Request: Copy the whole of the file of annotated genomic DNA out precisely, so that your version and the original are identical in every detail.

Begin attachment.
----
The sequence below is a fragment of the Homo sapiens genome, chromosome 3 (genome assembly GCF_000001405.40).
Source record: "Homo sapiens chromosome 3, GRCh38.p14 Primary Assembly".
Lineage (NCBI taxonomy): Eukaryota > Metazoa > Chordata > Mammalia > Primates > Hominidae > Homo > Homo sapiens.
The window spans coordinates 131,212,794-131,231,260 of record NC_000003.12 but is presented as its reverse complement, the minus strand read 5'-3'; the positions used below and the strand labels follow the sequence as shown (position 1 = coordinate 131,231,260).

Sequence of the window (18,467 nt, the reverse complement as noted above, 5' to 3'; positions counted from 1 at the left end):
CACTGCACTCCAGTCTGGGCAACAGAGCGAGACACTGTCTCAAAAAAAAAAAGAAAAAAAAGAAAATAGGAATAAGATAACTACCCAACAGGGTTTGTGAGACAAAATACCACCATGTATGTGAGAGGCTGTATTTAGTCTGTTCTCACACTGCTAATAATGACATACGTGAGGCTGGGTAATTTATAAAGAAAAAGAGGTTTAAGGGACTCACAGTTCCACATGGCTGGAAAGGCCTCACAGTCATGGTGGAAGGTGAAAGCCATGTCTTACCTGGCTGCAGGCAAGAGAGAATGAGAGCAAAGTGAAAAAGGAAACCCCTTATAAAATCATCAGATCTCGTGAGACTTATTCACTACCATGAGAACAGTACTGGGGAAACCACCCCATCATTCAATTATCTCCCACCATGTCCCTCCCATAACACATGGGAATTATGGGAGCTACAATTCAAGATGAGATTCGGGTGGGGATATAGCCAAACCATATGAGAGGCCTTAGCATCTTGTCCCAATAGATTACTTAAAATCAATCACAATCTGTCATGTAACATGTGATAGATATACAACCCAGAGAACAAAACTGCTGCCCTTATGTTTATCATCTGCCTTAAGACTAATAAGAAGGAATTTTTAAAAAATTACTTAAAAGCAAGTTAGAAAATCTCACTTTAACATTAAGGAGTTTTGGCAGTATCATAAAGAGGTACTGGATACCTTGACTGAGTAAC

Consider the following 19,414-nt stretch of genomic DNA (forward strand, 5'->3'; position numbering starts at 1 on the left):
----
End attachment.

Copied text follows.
The sequence below is a fragment of the Homo sapiens genome, chromosome 3 (genome assembly GCF_000001405.40).
Source record: "Homo sapiens chromosome 3, GRCh38.p14 Primary Assembly".
Lineage (NCBI taxonomy): Eukaryota > Metazoa > Chordata > Mammalia > Primates > Hominidae > Homo > Homo sapiens.
The window spans coordinates 131,212,794-131,231,260 of record NC_000003.12 but is presented as its reverse complement, the minus strand read 5'-3'; the positions used below and the strand labels follow the sequence as shown (position 1 = coordinate 131,231,260).

Sequence of the window (18,467 nt, the reverse complement as noted above, 5' to 3'; positions counted from 1 at the left end):
CACTGCACTCCAGTCTGGGCAACAGAGCGAGACACTGTCTCAAAAAAAAAAAGAAAAAAAAGAAAATAGGAATAAGATAACTACCCAACAGGGTTTGTGAGACAAAATACCACCATGTATGTGAGAGGCTGTATTTAGTCTGTTCTCACACTGCTAATAATGACATACGTGAGGCTGGGTAATTTATAAAGAAAAAGAGGTTTAAGGGACTCACAGTTCCACATGGCTGGAAAGGCCTCACAGTCATGGTGGAAGGTGAAAGCCATGTCTTACCTGGCTGCAGGCAAGAGAGAATGAGAGCAAAGTGAAAAAGGAAACCCCTTATAAAATCATCAGATCTCGTGAGACTTATTCACTACCATGAGAACAGTACTGGGGAAACCACCCCATCATTCAATTATCTCCCACCATGTCCCTCCCATAACACATGGGAATTATGGGAGCTACAATTCAAGATGAGATTCGGGTGGGGATATAGCCAAACCATATGAGAGGCCTTAGCATCTTGTCCCAATAGATTACTTAAAATCAATCACAATCTGTCATGTAACATGTGATAGATATACAACCCAGAGAACAAAACTGCTGCCCTTATGTTTATCATCTGCCTTAAGACTAATAAGAAGGAATTTTTAAAAAATTACTTAAAAGCAAGTTAGAAAATCTCACTTTAACATTAAGGAGTTTTGGCAGTATCATAAAGAGGTACTGGATACCTTGACTGAGTAAC

Consider the following 19,414-nt stretch of genomic DNA (forward strand, 5'->3'; position numbering starts at 1 on the left):